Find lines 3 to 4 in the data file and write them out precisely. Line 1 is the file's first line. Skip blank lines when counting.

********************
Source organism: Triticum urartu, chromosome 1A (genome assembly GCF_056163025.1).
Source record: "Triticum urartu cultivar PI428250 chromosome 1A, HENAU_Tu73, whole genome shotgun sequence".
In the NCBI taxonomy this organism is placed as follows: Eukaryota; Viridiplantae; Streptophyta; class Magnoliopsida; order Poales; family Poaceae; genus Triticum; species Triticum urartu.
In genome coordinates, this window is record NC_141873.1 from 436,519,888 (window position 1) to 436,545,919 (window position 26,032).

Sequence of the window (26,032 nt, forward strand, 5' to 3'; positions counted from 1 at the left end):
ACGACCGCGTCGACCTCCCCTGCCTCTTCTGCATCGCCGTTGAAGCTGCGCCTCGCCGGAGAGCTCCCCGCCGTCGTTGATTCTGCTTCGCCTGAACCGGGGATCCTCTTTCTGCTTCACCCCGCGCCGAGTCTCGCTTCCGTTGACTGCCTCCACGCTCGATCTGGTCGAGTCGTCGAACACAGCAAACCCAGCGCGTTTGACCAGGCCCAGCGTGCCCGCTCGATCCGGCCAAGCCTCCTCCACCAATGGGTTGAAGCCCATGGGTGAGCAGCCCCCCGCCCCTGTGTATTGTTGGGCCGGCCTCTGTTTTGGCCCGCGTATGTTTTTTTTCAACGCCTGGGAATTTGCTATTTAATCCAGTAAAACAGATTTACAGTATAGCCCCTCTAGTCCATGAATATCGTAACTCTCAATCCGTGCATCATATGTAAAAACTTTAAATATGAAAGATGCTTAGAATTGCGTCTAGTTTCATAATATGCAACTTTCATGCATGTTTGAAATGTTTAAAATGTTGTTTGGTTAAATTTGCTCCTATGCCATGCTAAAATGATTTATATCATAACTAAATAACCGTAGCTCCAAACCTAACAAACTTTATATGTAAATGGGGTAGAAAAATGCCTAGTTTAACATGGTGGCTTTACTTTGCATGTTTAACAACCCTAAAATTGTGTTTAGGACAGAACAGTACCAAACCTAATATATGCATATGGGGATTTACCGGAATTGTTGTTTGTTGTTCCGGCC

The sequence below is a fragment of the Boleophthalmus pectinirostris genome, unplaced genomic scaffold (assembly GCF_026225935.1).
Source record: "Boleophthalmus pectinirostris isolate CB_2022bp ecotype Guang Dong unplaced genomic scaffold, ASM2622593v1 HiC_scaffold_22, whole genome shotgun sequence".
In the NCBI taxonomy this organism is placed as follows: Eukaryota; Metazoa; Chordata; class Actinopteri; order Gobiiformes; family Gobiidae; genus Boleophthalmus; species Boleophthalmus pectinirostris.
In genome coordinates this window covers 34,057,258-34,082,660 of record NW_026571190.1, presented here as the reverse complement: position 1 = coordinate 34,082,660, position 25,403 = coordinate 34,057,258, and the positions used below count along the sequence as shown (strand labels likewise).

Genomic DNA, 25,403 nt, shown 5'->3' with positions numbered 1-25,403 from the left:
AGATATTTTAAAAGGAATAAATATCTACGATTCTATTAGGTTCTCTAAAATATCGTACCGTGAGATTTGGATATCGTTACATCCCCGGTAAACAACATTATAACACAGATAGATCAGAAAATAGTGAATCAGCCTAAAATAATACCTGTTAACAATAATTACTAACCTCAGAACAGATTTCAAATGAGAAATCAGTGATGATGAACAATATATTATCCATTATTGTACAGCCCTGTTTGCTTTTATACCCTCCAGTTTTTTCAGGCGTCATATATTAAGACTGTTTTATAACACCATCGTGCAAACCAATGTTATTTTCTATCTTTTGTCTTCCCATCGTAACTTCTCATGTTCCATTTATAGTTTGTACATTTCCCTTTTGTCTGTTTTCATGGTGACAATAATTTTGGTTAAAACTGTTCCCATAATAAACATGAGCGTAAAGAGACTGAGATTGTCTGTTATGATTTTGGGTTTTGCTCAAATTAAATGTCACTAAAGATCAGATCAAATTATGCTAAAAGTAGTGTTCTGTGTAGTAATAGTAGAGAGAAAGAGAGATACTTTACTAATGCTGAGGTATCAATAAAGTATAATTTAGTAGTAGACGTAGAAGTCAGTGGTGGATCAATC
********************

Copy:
In the NCBI taxonomy this organism is placed as follows: Eukaryota; Viridiplantae; Streptophyta; class Magnoliopsida; order Poales; family Poaceae; genus Triticum; species Triticum urartu.
In genome coordinates, this window is record NC_141873.1 from 436,519,888 (window position 1) to 436,545,919 (window position 26,032).